Quick Review (EP): Margin Walker by Fugazi

Fugazi
Margin Walker EP
Dischord; 1989

My Rating: B-

Best Tracks: “Margin Walker”, “Burning Too”, “Promises”

It’s always puzzled me that so many folks cite Margin Walker as one of Fugazi’s best releases. I’ll admit it’s okay, especially the first and last tracks, but it’s an afterthought compared to the first EP. Nothing here is nearly as iconic or tuneful as “Waiting Room”, or even “Bulldog Front.” The tracks all feel a bit rigid, as if it is too obvious they are studio recordings. Furthermore, the band seems increasingly doctrinaire, more obsessed with the message than the music. The result is that this is the only mediocre record the band ever produced. The songs lack the poppy punch of the 7 Songs set, and for that reason it is a less than memorable release.

Wikipedia article
Allmusic review
My review of Fugazi’s 7 Songs EP
Mark Prindle’s review of Margin Walker

Quick Review (EP): 7 Songs by Fugazi

Fugazi
7 Songs EP
Dischord; 1988

My Rating: A+

Best Tracks: “Waiting Room”, “Burning”, “Suggestion”

Yes, it is THAT good, good enough to warrant us forgiving them for inaugurating the punk/funk/hardcore fusion that would be mimicked ad nauseam in the late 90’s by all the Korn Bizkit’s of the world. From every conceivable standpoint, this debut is a masterpiece, with “Waiting Room”/”Bulldog Front”/”Bad Mouth” standing as one of the greatest opening salvos in rock history. Elsewhere, “Burning” is nearly as strong, featuring an incredibly memorable intro, and “Suggestion” achieves the sort of epic arc that was and still is quite unusual for hardcore. There’s really no other record that brims with as much conviction, passion, and ferocious melodicism as this here extended player, and every track is simply iconic. Furthermore, this is a landmark record, because it’s the point that hardcore punk made the case that it could be, like, capable of the Top 40. The fact is, “Waiting Room” is one helluva pop song, and it might be argued that every track that made it into the buzz bin on MTV in the 90’s somehow directly descended from it. You should probably own two copies of this one: one to listen to, and one to salute on your way out the door every morning. So much more than a hardcore or punk record, the 7 Songs EP is without a doubt one of the finest musical moments of the 1980’s.

AMG review of the 13 Songs compilation
AMG review of “Waiting Room”
Wikipedia article
Confessions of a Cultural Whore review

 

Tracks of the Decade: “Cashout” by Fugazi

654816_356x237“Cashout”
by Fugazi
from THE ARGUMENT (2001)

Fugazi were mostly quiet this decade, releasing only 2001’s THE ARGUMENT before going on indefinite hiatus in 2002. Whether or not we’ll ever see more from the post-punk Fab Four is anybody’s guess, but in particular the album highlight “Cashout” has left that hunger in my belly. “Cashout” reigns supreme, even above the band’s output in the 90’s, harkening back to the 13 SONGS/REPEATER golden days. They sound like archetypal Fugazi and then some here, with the Lally/Canty rhythm attack pummelling out a groove worthy of “Waiting Room” and the guitar section as post-punk scathing as ever. Still, the band proves it has grown since 1989, throwing enough range and subtlety into the song’s dynamic to incorporate, of all things, a cello. The band sounds as tight as a straight-jacket here, the tempo moderate enough to make it all seem sickeningly easy, but the high pressure atmosphere is inevitably explosive here as Ian MacKaye narrates a story of gross injustice. That being said, the song’s rallying cry – “Everybody Wants Somewhere!” – strikes me as less than customary. “Cashout” may be a sign that Fugazi was ready to leave behind the punk pulpit for greener pastures, their heroic days as soldiers of the counter-culture well past. As the song explodes into freakout mode during the coda, I can visualize the men of Fugazi bidding the world farewell. If that’s the case, what a way to go out.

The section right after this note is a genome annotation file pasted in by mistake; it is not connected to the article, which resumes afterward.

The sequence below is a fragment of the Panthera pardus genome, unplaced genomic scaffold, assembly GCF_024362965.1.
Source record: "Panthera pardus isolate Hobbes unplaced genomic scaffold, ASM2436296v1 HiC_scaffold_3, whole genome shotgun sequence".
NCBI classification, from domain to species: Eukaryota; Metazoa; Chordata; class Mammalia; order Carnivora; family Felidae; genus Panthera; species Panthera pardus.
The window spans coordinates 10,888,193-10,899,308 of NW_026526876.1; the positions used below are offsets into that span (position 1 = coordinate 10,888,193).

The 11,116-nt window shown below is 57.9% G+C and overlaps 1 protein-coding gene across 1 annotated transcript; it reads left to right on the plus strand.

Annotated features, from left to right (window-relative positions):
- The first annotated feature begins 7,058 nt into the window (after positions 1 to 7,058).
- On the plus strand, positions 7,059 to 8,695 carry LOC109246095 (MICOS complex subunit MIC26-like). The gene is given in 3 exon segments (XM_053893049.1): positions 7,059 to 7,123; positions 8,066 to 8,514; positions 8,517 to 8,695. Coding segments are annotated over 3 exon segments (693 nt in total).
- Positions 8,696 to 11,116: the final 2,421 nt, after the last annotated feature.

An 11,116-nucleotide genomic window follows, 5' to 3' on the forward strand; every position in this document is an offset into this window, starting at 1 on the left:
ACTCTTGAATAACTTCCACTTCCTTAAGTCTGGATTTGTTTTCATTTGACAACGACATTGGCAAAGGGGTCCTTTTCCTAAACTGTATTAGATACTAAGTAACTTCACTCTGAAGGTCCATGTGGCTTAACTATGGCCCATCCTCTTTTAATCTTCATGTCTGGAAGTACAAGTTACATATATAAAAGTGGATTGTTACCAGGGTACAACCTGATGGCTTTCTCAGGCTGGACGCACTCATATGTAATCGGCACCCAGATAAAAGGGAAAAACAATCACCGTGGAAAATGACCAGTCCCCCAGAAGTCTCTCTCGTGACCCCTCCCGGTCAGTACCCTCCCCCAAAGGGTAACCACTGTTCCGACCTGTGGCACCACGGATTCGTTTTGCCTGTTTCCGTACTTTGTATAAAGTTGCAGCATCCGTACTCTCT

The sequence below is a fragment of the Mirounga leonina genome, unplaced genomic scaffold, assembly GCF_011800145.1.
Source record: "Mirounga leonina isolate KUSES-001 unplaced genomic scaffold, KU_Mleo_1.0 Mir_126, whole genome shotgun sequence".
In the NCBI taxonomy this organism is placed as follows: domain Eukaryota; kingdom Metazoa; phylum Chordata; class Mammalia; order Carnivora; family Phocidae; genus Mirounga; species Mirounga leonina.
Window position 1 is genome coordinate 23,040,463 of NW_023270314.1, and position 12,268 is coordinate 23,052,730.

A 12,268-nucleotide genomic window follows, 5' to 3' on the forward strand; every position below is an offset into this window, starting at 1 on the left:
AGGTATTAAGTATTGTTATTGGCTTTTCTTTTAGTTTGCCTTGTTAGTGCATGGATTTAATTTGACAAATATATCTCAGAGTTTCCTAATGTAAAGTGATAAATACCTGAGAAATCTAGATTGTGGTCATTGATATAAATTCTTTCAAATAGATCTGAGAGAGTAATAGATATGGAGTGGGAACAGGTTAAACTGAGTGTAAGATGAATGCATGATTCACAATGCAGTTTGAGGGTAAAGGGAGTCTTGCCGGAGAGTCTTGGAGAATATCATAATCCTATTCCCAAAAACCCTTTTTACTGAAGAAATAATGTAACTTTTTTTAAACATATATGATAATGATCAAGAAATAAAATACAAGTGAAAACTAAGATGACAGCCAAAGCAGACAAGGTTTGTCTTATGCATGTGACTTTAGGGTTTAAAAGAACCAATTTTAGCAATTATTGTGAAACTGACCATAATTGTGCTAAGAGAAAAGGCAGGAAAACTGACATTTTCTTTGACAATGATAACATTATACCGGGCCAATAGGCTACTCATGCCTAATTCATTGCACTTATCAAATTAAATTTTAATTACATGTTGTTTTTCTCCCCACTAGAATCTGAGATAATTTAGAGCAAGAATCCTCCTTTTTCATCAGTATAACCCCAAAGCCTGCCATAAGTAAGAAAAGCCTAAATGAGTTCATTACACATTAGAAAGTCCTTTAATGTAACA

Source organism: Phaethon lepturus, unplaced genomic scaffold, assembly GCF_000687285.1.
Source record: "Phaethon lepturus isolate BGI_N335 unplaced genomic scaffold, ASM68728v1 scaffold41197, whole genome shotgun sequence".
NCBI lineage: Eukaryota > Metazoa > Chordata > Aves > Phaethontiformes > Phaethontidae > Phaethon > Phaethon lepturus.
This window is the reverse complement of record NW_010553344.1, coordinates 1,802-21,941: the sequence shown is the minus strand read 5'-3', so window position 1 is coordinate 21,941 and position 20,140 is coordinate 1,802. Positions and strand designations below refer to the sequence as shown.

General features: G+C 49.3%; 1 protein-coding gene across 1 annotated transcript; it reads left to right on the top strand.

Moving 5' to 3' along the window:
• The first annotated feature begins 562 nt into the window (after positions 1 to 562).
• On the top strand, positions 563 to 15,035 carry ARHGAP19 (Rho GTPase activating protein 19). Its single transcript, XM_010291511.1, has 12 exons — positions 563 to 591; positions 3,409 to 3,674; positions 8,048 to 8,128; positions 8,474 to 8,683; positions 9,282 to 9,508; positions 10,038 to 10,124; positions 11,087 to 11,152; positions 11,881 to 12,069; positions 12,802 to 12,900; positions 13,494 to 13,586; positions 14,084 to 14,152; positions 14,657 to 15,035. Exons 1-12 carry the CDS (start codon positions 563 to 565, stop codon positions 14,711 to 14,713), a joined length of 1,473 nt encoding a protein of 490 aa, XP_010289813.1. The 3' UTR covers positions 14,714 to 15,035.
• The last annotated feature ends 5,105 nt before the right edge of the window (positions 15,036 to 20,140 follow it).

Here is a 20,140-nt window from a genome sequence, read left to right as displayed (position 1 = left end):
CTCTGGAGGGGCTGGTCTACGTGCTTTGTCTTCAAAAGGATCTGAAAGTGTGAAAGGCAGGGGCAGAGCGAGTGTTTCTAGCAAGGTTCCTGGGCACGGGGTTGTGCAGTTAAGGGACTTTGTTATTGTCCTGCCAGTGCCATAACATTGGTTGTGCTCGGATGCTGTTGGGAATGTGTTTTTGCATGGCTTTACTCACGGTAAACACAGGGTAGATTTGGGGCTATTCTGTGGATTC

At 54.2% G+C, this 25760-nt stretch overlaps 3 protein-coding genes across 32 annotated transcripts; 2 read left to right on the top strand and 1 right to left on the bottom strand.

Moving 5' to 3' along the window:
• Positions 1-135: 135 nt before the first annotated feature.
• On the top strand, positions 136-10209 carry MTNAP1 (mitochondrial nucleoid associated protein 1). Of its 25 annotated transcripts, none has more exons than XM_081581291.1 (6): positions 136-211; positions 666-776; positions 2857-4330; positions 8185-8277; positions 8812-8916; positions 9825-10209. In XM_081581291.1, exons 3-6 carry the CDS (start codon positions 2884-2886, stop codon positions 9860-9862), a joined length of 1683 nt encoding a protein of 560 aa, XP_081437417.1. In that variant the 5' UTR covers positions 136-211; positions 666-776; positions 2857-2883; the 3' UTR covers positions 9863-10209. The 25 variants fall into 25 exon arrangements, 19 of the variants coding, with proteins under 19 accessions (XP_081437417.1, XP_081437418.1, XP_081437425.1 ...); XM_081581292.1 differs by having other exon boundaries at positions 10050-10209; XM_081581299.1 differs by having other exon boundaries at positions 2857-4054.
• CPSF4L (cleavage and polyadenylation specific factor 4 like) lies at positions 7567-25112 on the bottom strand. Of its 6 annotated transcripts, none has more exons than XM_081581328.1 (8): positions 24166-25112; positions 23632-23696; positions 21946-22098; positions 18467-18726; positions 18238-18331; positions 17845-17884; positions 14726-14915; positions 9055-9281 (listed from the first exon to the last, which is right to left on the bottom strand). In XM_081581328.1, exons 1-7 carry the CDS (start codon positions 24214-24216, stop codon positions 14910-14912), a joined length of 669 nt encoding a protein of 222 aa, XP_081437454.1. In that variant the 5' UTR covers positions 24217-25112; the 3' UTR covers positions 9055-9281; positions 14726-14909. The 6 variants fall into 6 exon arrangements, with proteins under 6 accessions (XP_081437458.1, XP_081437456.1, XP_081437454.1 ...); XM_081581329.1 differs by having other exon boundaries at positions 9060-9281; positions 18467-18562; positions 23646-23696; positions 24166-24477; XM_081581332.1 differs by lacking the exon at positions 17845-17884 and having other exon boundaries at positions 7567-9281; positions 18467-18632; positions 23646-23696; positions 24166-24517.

Fugazi were mostly quiet this decade, releasing only 2001’s THE
ARGUMENT before going on indefinite hiatus in 2002. Whether or not
we’ll ever see more from the post-punk Fab Four is anybody’s guess,
but in particular the album highlight “Cashout” has left that
hunger in my belly. “Cashout” reigns supreme, even above the band’s
output in the 90’s, harkening back to the 13 SONGS/REPEATER golden
days. They sound like archetypal Fugazi and then some here, with
the Lally/Canty rhythm attack pummelling out a groove worthy of
“Waiting Room” and the guitar section as post-punk scathing as
ever. Still, the band proves it has grown since 1989, throwing
enough range and subtlety into the song’s dynamic to incorporate,
of all things, a cello. The band sounds as tight as a straight-
jacket here, the tempo moderate enough to make it all seem
sickeningly easy, but the high pressure atmosphere is inevitably
explosive here as Ian MacKaye narrates a story of gross injustice.
That being said, the song’s rallying cry – “Everybody Wants
Somewhere!” – strikes me as less than customary. “Cashout” may be a
sign that Fugazi was ready to leave behind the punk pulpit for
greener pastures, their heroic days as soldiers of the counter-
culture well past. As the song explodes into freakout mode during
the coda, I can visualize the men of Fugazi bidding the world
farewell. If that’s the case, what a way to go